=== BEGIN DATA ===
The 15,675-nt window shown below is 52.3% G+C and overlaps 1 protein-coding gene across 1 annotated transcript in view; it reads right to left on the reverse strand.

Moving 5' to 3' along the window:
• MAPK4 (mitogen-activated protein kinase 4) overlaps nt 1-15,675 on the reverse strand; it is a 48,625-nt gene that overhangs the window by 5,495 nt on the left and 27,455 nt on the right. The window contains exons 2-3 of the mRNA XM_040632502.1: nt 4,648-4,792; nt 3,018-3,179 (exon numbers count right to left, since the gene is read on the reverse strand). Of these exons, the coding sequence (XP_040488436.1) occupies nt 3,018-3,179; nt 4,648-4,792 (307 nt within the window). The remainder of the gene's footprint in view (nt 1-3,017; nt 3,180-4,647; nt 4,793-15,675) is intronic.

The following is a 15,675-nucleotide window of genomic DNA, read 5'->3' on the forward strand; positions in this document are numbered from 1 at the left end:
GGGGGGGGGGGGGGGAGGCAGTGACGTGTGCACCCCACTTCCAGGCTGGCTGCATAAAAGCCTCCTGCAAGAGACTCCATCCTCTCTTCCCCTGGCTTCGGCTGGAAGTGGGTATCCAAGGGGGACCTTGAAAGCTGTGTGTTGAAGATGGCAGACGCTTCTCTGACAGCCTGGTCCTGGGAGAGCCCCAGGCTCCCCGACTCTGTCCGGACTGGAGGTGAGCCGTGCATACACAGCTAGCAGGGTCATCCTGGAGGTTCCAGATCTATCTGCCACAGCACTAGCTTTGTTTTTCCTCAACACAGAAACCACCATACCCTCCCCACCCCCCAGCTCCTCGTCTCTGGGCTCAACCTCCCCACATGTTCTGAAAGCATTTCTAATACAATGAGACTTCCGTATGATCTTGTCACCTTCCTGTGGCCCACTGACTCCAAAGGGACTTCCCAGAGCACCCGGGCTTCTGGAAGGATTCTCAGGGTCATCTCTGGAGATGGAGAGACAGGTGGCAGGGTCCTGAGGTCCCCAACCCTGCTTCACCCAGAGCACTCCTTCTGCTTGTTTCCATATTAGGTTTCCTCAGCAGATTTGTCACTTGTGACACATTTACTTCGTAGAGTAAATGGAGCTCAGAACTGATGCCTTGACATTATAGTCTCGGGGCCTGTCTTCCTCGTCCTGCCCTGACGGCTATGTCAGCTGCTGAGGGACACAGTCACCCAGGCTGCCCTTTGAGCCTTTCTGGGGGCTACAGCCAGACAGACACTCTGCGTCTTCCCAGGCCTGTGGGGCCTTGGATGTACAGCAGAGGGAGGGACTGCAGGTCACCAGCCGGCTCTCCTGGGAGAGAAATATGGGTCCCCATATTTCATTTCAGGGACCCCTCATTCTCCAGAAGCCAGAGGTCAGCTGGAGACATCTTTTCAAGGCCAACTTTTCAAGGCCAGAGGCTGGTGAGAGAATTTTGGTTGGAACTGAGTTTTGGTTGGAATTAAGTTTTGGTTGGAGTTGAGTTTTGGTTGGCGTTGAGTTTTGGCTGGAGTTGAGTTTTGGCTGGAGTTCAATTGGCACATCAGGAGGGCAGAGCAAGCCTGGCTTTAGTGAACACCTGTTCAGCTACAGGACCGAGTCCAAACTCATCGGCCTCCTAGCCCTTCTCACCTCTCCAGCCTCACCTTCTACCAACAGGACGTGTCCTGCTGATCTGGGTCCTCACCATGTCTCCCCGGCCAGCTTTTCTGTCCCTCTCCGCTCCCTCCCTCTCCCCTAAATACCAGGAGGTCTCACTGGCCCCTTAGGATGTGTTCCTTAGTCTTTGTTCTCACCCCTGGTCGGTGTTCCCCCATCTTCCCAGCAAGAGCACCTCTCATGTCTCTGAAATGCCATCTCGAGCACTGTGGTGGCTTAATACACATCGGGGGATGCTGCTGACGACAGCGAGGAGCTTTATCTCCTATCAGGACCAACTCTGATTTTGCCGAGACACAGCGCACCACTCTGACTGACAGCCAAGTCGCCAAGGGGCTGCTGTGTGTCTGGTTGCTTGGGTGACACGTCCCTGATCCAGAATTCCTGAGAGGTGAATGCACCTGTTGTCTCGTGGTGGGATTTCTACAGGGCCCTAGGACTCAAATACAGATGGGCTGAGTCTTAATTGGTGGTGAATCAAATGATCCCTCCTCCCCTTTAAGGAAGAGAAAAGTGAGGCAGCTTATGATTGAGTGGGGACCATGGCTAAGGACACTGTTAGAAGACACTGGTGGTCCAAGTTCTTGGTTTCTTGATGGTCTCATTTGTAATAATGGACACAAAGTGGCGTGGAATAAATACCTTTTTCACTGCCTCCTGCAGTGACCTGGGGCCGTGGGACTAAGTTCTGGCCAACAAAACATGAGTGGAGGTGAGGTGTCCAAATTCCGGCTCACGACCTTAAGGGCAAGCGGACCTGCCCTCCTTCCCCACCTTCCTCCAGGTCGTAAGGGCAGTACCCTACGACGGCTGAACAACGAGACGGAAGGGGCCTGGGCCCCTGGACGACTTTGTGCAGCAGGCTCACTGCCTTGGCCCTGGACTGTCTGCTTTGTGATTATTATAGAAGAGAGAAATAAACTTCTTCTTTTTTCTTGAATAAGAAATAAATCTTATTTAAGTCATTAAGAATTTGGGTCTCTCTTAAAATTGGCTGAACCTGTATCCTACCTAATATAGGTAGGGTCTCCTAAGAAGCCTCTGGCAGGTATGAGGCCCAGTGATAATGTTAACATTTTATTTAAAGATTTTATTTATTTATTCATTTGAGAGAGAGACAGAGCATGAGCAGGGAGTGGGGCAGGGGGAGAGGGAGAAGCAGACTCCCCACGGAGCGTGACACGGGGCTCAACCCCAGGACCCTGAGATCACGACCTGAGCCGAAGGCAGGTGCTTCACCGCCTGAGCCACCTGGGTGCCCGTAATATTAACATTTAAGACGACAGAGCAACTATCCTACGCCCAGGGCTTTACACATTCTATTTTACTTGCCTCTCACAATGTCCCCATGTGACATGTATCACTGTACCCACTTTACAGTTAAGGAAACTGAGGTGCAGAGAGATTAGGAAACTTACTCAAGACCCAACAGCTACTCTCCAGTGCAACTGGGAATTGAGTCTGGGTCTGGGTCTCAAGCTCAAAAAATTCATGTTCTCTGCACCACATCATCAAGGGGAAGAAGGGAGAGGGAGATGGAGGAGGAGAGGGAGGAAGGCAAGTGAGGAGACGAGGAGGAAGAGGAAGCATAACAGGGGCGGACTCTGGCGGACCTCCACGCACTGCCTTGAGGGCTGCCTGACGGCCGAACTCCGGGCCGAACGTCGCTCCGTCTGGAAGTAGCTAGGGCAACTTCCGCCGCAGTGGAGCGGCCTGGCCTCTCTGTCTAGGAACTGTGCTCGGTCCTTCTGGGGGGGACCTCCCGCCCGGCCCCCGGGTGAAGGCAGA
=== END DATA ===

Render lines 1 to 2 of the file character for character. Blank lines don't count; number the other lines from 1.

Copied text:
The 15,675-nt window shown below is 52.3% G+C and overlaps 1 protein-coding gene across 1 annotated transcript in view; it reads right to left on the reverse strand.

Moving 5' to 3' along the window: